August 4, 2003
CARES (Capital Asset Realignment for Enhanced Services) is a landmark study of the nation’s largest health care system, operated by the Department of Veterans Affairs (VA).
“VA can effectively manage and implement an important program such as CARES and deliver results for veterans,” said Principi. “These results may come with difficult choices. As VA enters the process of making these choices in communities across the country, it is important to remember the broad outcomes it seeks – more effective use of VA resources to provide more care, to more veterans, in places where veterans need it the most.”
The draft National Plan is an important milestone in VA’s CARES program to assess veterans’ health care needs and develop a national plan to meet those needs in the future.
“The draft National Plan’s goals are to find savings and reinvest them in doctors, nurses and modern health care equipment -- resources crucial to direct patient care,” said Dr. Robert H. Roswell, VA's Under Secretary for Health. “It makes sure the decisions we make today and in the future are in line with the health care needs of veterans. Bottom line -- the draft plan will allow us to avoid imbalances between the size and location of health care facilities and veterans’ demand for care tomorrow.”
The approximately 100-page plan is divided into 20 chapters and has hundreds of pages of appendices. The draft plan contains key new concepts like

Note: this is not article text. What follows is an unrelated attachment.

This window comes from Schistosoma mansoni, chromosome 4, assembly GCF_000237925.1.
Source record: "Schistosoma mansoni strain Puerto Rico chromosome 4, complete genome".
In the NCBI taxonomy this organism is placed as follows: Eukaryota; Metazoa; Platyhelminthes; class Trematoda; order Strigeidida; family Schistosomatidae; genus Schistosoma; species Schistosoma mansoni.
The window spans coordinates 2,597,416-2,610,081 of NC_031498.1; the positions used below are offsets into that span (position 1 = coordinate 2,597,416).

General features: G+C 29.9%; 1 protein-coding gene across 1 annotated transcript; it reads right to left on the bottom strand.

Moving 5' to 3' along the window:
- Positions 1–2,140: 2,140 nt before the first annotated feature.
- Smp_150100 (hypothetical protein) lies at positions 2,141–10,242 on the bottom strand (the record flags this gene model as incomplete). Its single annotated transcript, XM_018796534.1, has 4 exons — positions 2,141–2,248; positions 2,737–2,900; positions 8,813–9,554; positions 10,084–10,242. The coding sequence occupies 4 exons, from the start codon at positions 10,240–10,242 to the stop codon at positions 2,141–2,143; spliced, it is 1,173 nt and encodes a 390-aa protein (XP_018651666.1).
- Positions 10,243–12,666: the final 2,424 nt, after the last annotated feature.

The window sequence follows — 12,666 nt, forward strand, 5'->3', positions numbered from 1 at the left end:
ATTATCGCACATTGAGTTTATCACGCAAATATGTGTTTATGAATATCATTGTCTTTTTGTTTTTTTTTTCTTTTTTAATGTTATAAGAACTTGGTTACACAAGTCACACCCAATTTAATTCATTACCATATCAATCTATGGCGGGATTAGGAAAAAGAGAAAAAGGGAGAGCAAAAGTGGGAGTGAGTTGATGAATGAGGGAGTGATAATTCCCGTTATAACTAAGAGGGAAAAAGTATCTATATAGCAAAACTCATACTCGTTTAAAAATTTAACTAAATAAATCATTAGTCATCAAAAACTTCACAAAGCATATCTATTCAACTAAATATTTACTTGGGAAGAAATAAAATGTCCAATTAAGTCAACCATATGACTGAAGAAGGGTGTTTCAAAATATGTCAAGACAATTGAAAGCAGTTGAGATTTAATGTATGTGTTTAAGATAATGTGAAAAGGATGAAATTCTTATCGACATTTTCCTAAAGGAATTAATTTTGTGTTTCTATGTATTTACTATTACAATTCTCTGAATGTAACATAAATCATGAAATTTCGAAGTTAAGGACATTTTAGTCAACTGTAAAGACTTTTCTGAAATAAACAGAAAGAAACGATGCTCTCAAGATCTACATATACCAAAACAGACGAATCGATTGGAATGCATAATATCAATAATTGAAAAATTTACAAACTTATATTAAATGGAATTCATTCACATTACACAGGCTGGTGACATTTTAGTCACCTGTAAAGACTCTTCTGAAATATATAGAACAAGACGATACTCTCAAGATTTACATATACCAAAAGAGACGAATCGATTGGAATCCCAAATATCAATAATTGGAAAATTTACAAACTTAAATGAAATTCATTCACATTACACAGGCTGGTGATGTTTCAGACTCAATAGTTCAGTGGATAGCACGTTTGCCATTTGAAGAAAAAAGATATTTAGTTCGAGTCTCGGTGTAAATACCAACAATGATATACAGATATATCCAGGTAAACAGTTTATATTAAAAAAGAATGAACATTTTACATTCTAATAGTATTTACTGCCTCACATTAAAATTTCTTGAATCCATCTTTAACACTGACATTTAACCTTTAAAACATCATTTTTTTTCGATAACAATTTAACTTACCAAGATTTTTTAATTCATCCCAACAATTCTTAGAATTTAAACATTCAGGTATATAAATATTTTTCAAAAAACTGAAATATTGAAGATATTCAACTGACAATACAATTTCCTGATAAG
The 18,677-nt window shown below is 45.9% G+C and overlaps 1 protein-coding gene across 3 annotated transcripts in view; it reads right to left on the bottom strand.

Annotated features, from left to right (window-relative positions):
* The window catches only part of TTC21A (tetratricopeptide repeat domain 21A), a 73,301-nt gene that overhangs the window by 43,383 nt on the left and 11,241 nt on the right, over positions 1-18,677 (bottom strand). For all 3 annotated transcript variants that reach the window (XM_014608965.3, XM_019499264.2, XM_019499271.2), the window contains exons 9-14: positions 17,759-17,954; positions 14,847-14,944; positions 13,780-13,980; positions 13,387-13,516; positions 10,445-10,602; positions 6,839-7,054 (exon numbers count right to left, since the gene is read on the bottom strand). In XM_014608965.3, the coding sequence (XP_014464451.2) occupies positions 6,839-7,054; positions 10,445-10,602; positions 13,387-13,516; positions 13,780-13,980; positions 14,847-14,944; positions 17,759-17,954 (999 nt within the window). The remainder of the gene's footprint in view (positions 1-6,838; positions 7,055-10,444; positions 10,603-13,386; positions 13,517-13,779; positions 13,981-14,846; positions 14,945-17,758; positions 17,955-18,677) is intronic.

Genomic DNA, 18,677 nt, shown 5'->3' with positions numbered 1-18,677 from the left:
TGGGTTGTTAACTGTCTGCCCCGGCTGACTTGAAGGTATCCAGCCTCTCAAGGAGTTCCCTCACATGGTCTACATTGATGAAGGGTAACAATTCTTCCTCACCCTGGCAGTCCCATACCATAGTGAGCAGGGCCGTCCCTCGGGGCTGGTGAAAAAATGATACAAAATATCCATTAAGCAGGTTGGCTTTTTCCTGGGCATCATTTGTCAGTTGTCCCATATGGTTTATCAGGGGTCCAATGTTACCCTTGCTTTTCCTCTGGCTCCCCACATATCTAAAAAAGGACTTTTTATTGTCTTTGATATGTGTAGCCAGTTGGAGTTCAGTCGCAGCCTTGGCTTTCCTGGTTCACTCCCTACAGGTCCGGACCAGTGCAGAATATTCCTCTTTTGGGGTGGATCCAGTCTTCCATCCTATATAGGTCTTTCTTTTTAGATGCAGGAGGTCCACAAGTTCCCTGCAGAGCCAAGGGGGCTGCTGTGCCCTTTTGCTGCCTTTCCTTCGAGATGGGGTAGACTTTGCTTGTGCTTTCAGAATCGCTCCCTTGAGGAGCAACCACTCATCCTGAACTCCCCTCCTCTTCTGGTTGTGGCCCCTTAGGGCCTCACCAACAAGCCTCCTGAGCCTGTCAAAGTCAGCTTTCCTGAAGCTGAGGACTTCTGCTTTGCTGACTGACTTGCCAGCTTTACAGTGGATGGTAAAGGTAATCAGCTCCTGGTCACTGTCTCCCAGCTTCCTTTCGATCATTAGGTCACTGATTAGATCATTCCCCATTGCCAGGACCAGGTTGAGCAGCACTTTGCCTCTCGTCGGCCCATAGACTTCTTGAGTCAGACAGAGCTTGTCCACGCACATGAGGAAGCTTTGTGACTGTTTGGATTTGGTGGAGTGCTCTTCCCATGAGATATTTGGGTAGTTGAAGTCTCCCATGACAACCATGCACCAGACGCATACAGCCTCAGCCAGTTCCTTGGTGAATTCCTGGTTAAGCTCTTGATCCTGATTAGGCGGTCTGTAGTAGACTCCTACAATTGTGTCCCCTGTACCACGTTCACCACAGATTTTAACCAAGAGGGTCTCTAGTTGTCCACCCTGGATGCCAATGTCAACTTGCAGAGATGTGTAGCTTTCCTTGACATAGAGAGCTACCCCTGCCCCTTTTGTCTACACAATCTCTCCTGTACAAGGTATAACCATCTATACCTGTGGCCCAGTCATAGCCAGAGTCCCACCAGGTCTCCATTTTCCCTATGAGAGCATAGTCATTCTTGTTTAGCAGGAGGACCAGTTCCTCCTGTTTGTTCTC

The under secretary’s review was built into the CARES planning process to assure it has a national perspective and a sharing of best practices and solutions to provide equity and balance.
In July 1999, a General Accounting Office study found that VA was spending a million dollars a day on unneeded or unused facilities. CARES was developed to identify the infrastructure VA will need to care for veterans in the 21st century, redirecting resources from unneeded buildings to veterans' care.
“VA’s mission to provide quality health care for
It is important to note that the draft National CARES Plan is still an interim step of the CARES process. No final decisions have been made. The plan now goes to the CARES Commission. During the three months of commission review and hearings, veterans and other stakeholders will have ample opportunity to comment on the plan before it is presented to the Secretary of Veterans Affairs for final decision in December.
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